Exchanges are also increasingly subject to regulatory requirements that could lead to government entities accessing a user’s personal information. Bitcoin valuation plunged recently when the U.S. Securities and Exchange Commission released a statement warning that online platforms trading digital assets that meet the definition of “securities” would be considered exchanges under the securities laws and need to register with the SEC or show exemption from registration. Although the SEC has not taken any action to date, this means that cryptocurrency exchanges could be subject to the stringent securities regulations applicable to national securities exchanges. Similarly, South Korea announced greater regulation of bitcoin earlier this year. Under the new South Korean regulation, users will only be able to deposit into their exchange wallets if the name used on the exchange matches the name on the user’s bank account. Exchanges are also already subject to certain legal requirements, such as responding to subpoenas, which could require them to share personal information with governmental authorities if required by law. For instance, the U.S.-based exchange Coinbase was recently ordered by a court to turn over to the Internal Revenue Service information regarding approximately 14,000 of its customers. A brief review of several exchanges’ online privacy policies indicates that exchanges will share a user’s information as needed to comply with their legal and regulatory obligations.
It is also possible to identify users simply by analyzing transactions on the blockchain. Companies like Elliptic and Chainanalysis have built businesses based on blockchain forensics. These companies use analytics on the bitcoin blockchain to link bitcoin addresses to web entities and help their customers assess the risk of illegal activities. Their customers include exchanges but also government entities. In fact, it became public last year that the IRS is using Chainanalysis’s software to track potential tax evaders.
Several studies have also shown that it is possible to use network analysis and other methods to observe and potentially tie back blockchain transactions to certain websites and individuals. Specifically, one 2013 study by researchers at the University of California, San Diego and George Mason University showed that it was possible to tag bitcoin addresses belonging to the same user by using clustering analysis of bitcoin addresses. A small number of private transactions with various services were used to identify major institutions (such as exchanges or large websites). From there, the researchers were able to get information on the structure of the bitcoin network, where transaction funds are going and which organizations are party to it. Another study by researchers at ETH Zurich and NEC Laboratories Europe that looked at bitcoin transactions in a small university sample found that using behavior-based clustering techniques could unveil in a typical university environment the profiles of up to 40 percent of the users.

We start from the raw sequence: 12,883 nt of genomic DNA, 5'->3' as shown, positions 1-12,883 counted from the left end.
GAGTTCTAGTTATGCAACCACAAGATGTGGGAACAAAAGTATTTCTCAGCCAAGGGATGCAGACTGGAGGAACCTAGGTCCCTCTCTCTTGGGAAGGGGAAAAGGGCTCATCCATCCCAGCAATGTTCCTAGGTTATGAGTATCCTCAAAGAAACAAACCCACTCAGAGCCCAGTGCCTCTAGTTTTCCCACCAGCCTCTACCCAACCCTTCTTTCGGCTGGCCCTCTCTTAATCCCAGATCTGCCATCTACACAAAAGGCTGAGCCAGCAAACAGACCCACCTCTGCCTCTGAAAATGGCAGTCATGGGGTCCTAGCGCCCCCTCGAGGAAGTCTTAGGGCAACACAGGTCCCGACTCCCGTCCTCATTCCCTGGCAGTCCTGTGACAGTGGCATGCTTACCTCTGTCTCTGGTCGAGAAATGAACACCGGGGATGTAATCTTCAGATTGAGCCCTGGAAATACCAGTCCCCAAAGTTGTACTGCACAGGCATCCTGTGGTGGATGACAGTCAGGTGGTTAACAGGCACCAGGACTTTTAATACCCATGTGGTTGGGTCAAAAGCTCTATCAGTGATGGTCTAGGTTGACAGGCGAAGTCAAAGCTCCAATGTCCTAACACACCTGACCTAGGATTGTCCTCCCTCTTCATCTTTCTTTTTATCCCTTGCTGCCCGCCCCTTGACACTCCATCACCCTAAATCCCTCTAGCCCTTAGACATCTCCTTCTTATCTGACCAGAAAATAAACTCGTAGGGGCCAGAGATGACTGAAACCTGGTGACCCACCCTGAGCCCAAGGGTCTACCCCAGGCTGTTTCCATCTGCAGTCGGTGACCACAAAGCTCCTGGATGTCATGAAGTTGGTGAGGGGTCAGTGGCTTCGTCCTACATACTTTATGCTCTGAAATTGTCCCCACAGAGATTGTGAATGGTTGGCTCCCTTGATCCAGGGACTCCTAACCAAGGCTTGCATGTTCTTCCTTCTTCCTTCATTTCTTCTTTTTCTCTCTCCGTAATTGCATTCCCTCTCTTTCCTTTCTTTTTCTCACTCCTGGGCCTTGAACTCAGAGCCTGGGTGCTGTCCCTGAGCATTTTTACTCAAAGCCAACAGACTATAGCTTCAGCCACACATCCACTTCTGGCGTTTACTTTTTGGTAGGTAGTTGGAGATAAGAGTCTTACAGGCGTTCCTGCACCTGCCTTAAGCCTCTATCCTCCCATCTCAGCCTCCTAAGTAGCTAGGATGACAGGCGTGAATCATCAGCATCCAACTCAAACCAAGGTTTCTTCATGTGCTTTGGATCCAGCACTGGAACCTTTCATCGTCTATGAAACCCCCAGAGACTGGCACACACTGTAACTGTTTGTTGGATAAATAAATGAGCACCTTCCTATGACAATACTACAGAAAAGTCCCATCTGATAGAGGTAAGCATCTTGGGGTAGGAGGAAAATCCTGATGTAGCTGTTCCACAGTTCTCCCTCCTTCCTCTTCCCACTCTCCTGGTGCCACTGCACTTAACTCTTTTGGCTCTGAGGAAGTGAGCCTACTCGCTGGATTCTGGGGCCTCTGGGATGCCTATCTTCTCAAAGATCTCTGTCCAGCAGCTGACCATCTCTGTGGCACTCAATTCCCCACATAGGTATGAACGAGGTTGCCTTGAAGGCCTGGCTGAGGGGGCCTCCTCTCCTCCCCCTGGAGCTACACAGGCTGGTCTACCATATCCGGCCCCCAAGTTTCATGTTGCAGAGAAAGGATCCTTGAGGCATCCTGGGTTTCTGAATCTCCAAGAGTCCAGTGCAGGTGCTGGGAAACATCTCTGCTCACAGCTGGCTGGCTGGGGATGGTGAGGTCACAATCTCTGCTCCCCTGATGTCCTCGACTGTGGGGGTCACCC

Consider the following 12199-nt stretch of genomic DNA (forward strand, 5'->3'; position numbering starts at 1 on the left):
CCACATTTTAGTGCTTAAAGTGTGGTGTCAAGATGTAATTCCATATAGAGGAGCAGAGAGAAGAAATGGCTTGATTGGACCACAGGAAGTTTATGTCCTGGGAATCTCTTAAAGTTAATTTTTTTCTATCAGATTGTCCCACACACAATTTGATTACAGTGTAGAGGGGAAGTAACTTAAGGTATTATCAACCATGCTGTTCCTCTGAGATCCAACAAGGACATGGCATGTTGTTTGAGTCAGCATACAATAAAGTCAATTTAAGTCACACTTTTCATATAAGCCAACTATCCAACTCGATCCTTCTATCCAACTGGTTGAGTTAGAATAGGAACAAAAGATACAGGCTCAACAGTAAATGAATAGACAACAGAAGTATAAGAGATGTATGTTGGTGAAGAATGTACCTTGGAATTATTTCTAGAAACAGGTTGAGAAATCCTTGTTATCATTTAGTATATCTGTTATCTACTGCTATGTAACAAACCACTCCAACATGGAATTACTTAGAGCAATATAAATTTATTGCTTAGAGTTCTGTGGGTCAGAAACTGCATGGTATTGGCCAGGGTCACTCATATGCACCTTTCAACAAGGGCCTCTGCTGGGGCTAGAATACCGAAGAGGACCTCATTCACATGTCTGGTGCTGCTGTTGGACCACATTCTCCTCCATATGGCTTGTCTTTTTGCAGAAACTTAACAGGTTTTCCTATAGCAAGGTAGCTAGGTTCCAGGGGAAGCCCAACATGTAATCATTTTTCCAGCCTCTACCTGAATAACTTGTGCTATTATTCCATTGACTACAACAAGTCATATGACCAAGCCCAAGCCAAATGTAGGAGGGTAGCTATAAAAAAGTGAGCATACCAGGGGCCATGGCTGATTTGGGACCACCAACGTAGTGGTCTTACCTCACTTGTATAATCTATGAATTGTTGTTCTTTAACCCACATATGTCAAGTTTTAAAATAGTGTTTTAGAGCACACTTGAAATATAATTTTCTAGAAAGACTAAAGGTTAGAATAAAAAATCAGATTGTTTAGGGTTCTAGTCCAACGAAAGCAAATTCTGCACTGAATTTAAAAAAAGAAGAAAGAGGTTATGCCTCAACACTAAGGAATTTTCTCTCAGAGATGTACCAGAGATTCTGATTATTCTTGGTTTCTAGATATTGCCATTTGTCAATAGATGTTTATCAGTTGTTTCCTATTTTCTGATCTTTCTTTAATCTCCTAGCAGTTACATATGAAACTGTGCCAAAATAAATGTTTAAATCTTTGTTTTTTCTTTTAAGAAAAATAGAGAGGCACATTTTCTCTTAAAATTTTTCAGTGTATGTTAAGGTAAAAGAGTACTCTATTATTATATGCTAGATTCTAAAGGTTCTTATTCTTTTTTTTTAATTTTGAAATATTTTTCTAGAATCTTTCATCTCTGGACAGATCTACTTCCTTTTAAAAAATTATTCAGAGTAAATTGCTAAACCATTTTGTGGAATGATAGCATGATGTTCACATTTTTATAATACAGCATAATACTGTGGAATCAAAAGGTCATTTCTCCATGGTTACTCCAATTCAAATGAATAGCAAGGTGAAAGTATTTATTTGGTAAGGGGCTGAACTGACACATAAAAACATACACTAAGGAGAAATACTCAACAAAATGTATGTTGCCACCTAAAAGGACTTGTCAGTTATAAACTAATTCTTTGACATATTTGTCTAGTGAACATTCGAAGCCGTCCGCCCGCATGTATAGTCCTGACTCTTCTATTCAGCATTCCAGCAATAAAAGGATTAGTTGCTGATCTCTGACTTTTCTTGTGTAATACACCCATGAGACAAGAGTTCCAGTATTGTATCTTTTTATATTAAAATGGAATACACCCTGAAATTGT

How Bitcoin Users Can Enhance Their Privacy
Despite these privacy issues, bitcoin users need not despair — there are ways to enhance one’s privacy on the bitcoin blockchain. First, a bitcoin user can use a new bitcoin address for each transaction and will thus receive a new public key for each transaction, making it more difficult to trace one specific individual’s transactions to the same address. This is actually the approach that was envisioned by Satoshi Nakamoto, bitcoin’s pseudonymous (and still unknown) founder, who recommended in the paper that first introduced bitcoinusing “a new key pair … for each transaction to keep them from being linked to a common owner.” Second, a bitcoin user can take some additional precautions to minimize the risk of traceability on third-party exchanges. The user could use the anonymous Tor browser to access the exchange and create an account without including any real personal information; the user’s IP address and personal information would not be exposed. Third, the user could avoid storing bitcoins in online third-party wallets, and only use offline desktop wallets; that reduces the exposure to exchange hacks. Fourth, bitcoin mixing algorithms, such as CoinJoin, link users and allow them to pay together such that the bitcoins are mixed. This makes it harder to identify a particular user because only a group of transactions is published on the blockchain (although studies and research have shown that even CoinJoin presents weaknesses and could allow linking back to a particular individual).
The Monero Alternative
These privacy issues have not gone unnoticed and alternative cryptocurrencies with an increased privacy focus have emerged. Monero is the most prominent of these alternatives. Unlike the bitcoin blockchain, which, as we have noted, is based on a two-key (public and private key) cryptography, the Monero blockchain is based on unique one-time keys and ring signatures. With ring signature technology, the actual signer is pooled together with a group of possible signers, forming a “ring.” This creates a distinctive signature that can authorize a transaction. When an individual initiates a Monero transaction, the verifier is able to establish that a transaction came from a group but is not able to determine the identity of the initiator whose private key was used to produce the signature. As a result, the Monero blockchain does not identify a specific sender, and the receivers’ addresses and the transaction amounts are hidden. Monero has become the cryptocurrency of choice for privacy-focused users.
Although bitcoin is a decentralized and unregulated payment method, users should understand that this does not mean that their bitcoin transactions are anonymous and hidden from scrutiny. The public nature of the blockchain combined with the increasing threat of government regulation can lead to the identification of users engaged in transacting the currency.